Misconduct in the Pharmaceutical Sector - Novartis
12 July 2017 By Ronald Gibson
As the South African Government and Novartis recently signed a memorandum of understanding relating to pharmaceutical research for the development of new medicinal compounds in South Africa, I decided to do my first article covering misconduct in the pharmaceutical sector about Novartis, as we need to have an idea of the ethics we might expect from them. I will mainly focus on information related to their business dealings in the USA, as there are quite a few Government Oversight institutions and non-profit consumer protection bodies that keep track of companies in the USA.
Novartis was formed in 1996 after the merger of Ciba-Geigy and Sandoz. Both these companies started off in the production of synthetic fabric dyes, later branching off into pharmaceuticals and agricultural chemicals. During the merger the pharmaceutical and agrochemical divisions of both companies formed Novartis as an independent entity. The other interests were spun off as independent companies like Ciba Specialty Chemicals, a revived Sandoz manufacturing generics, and Syngenta in partnership with AstraZeneca which deals in genetically modified crops. Novartis also owns a large chunk of shares in Roche.
It did not take long for Novartis to rack up its first fine or settlement, having to pay the US government $8 Million in 1999 to settle a charge of Government Contract Fraud for Ciba-Geigy overcharging the Department of Veteran Affairs (VA)¹.
In 2004 female employees sued Novartis for institutionalised discrimination against female members of its sales force in pay and promotions and discrimination against pregnant women. This case was at last settled in 2010 at a cost of $175 Million, affecting 5,600 current and former employees².
Also in 2010, Novartis pled guilty on a criminal charge of marketing a product (Trileptal) off label, or for a use it had not been approved for, and for misbranding. The total fine was $185 Million³.
But Novartis had not finished for the year of 2010. A subsidiary, Eon Labs Inc, was fined $3,5 Million for Government Contract Fraud after the FDA had withdrawn their approval of Nitroglycerin Sustained Release (SR) capsules, yet Eon still continued to submit false quarterly reports to the government that misrepresented Nitroglycerin SR’s regulatory status and failed to advise that Nitroglycerin SR no longer qualified for Medicaid coverage⁴.
A further $72,5 Million settlement was reached in 2010 by Novartis Vaccines & Diagnostics Inc. and Novartis Pharmaceuticals Corporation to resolve civil False Claims Act allegations arising from the marketing of the cystic fibrosis drug TOBI, again marketing for off label uses⁵.
The same year Novartis Pharmaceuticals Corporation (NPC) settled for $237.5 Million to resolve civil allegations under the False Claims Act that the company unlawfully marketed the epilepsy drug Trileptal, Diovan, Tekturna, Exforge, Sandostatin and Zelnorm and paid illegal kickbacks to physicians to induce them to prescribe those drugs. Novartis also entered into a corporate integrity agreement with the Department of Health and Human Services⁶.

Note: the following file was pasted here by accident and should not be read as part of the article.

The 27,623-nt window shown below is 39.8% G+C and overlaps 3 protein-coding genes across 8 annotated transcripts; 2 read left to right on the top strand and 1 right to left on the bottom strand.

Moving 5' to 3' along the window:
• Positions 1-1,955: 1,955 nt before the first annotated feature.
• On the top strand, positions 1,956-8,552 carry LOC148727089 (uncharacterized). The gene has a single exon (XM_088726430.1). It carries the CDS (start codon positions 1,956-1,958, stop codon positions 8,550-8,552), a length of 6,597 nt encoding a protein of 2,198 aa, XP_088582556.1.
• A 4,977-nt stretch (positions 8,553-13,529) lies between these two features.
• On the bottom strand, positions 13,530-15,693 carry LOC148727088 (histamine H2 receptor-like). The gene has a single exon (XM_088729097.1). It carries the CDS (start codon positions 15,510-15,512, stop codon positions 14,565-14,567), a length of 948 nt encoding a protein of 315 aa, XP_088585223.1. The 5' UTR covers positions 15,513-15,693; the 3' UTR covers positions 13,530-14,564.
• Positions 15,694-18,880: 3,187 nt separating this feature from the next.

Instead of having a sunny 2010 Christmas in Hawaii, Novartis had to shell out a further $10 Million as their share of the settlement reached between dozens of pharmaceutical companies and Hawaii. Yet not one of the companies admitted liability or wrongdoing in the $82,7 Million settlement⁷.
And then came 2014, not a good year for Novartis. A whistle-blower named David Kester initiated a case against Novartis after spilling the beans on kickbacks paid to pharmacies. A total of $390 Million was paid to over 40 states to settle the matter. Kester would have done well for speaking out, as a whistle-blower gets 10-30% of what the state recovers⁸.
In 2006 Donald Galmines, a Novartis sales representative, filed a case against his employer for marketing a product off label, in this case a topical cream for eczema, specifically NOT for use in children under 2 years old. They did this despite knowing that cancer was one of the adverse effects. The US government chose not to take part in this litigation, although they received the lion’s share of the $54,9 Million penalty awarded by the court⁹.
A Securities and Exchange Commission (SEC) investigation found that, from at least 2009 to 2013, employees of two China-based Novartis subsidiaries gave money, gifts, and other things of value to health care professionals. As a result of this, Novartis had to pay a penalty of $25 Million for violating the Foreign Corrupt Practices Act¹⁰.
At present there are still 5 cases related to kickbacks, false claims, of label marketing etc. outstanding.
More recently an investigation was launched by Greek authorities during which it emerged that Novartis had made over 4000 payments to doctors to promote its products¹¹.
In April of this year, the South Korean government fined Novartis $48 Million for bribing doctors, and arrested 6 current and former executives, which is quite a rare event worldwide as these executives operate with impunity¹².
In total, Novartis has this far shelled out over $1 Billion in civil and criminal penalties, but still seem to do business as usual. Taking into account the SA government’s reputation relating to business deals, state capture and institutionalized fraud, what are the odds that the relationship with Novartis will not suffer the same ethics violations?
11. http://www.keeptalkinggreece.com/2016/12/15/greeces-authorities-investigate-whistleblowers-claims-big-pharma-bribed-public-officials-doctors/, http://www.fiercepharma.com/pharma/greece-s-corruption-prosecutor-quits-citing-novartis-bribery-probe